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Seeking Solutions in Southeast Asia

Seeking Solutions in Southeast Asia


For nearly 20 years my campaign to mobilize people against HIV has kept me constantly on the road. I've been across the country and around the world more times than I can count. These are not pleasure trips. Traveling takes a lot out of me, and living with HIV is hard enough without the stress of shifting time zones, skipped meals, and time away from family. But this is the life I have to live, and I'll keep living it as long as black people are dying of AIDS. Every trip I've taken has been important in some way, but my most recent one stands out. Half a world away, in Bangkok, Thailand, I joined 15,000 of the world's leading AIDS experts for the 15th International AIDS Conference. This biennial event is one of the world's most important health meetings. Although the conference was in Thailand, what I heard there was a powerful reminder that the face of AIDS is still overwhelmingly black. That's true in Africa, of course, where 29 million people are living with HIV and 3 million more are infected every year. And it's true in the United States, where blacks make up about half of new HIV diagnoses each year and account for more than 40% of people living with AIDS. Many of the studies presented at the conference proved that it's possible to change behavior and save lives with the right mix of science, leadership, funding, and community involvement. Some of the most encouraging U.S. news was about black teens. In a national study of high school students, researchers from the Centers for Disease Control and Prevention found that condom use has increased 40% among young African-Americans since 1991. Another study showed that black parents who participated in an intensive training program became more comfortable talking with their kids about the risks of having sex. And other research showed that an HIV prevention program emphasizing self-respect, communication skills, and condom use reduced risky sex among African-American adolescent girls. Clearly, our young people don't have to be at risk. There was also hopeful news about adults. In a study of men who were recently in prison, researchers found that counseling them about HIV through their transition from incarceration to release made a big difference in their choices later on. After the men'most of whom were black'went back to their communities they were more likely to practice safer sex. Of course, not all the news at the conference was good. In one CDC report on young men who have sex with men, the incidence of HIV infection among black men participating in the study was nearly 15% in a single year'a higher rate than previously thought. Another analysis from the same study found that many young African-American men who have sex with men also have sex with women and that their rate of unprotected sex with partners of both genders is high. This doesn't tell us anything about men on the 'down low,' which we've been hearing so much about lately, but it does tell us that we're a long way from ending HIV disease in black America. So what needs to be done? First, more of us need to get tested for HIV. Today, close to half of Americans who test HIV-positive develop AIDS less than a year later. That means these people didn't get tested until it was probably too late to fully benefit from life-prolonging treatment and that they may have unknowingly infected their partners. Second, we need to talk openly about HIV in our homes, churches, and workplaces. Silence breeds stigma, helping HIV keep its grip on black America. Finally, we all need to get involved in preventing HIV in our own communities. Not sure how to make a difference? E-mail me at the Black AIDS Institute. We have the information you need to get started. Two years from now I plan to be in Toronto at the next international AIDS conference. There, I hope to see the results of our collective efforts'in terms of fewer new infections and a healthier black America. Let's join together to make that hope a reality. Wilson is the founder and executive director of the Black AIDS Institute.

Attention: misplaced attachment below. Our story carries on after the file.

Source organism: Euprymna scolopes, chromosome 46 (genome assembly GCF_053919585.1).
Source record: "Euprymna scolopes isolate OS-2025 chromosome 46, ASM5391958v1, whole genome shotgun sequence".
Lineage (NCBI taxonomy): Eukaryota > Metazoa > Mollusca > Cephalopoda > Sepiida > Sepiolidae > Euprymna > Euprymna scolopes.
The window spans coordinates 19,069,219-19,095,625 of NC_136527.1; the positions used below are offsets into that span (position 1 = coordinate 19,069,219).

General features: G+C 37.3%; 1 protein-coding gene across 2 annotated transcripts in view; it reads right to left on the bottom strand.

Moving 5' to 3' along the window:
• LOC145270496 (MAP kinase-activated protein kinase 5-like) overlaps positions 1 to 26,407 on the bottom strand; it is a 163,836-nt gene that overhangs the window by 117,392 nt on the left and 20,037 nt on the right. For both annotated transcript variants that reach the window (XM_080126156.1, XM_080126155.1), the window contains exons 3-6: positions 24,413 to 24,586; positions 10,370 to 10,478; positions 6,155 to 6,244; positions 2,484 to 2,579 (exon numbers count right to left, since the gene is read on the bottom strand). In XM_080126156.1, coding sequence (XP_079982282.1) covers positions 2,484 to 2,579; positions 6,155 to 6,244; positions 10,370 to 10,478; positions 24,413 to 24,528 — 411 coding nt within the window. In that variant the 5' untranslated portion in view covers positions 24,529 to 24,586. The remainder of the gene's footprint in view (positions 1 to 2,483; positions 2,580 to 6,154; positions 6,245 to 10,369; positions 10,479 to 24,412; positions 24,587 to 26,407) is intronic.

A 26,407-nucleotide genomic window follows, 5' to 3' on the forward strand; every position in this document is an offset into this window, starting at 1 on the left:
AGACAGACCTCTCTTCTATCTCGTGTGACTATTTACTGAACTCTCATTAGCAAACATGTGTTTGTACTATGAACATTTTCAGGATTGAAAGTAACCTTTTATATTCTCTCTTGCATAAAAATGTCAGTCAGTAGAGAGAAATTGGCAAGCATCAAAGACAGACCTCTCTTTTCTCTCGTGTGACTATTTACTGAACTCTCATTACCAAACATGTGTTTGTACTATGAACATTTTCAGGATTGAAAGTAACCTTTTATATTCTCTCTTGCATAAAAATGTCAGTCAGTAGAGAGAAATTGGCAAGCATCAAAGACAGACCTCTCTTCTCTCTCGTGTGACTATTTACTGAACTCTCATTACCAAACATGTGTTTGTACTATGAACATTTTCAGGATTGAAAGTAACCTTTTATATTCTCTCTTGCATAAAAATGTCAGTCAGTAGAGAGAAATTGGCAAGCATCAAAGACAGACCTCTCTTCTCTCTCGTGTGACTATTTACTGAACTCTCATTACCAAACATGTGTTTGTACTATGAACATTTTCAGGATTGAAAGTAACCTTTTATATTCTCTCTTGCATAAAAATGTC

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Phill Wilson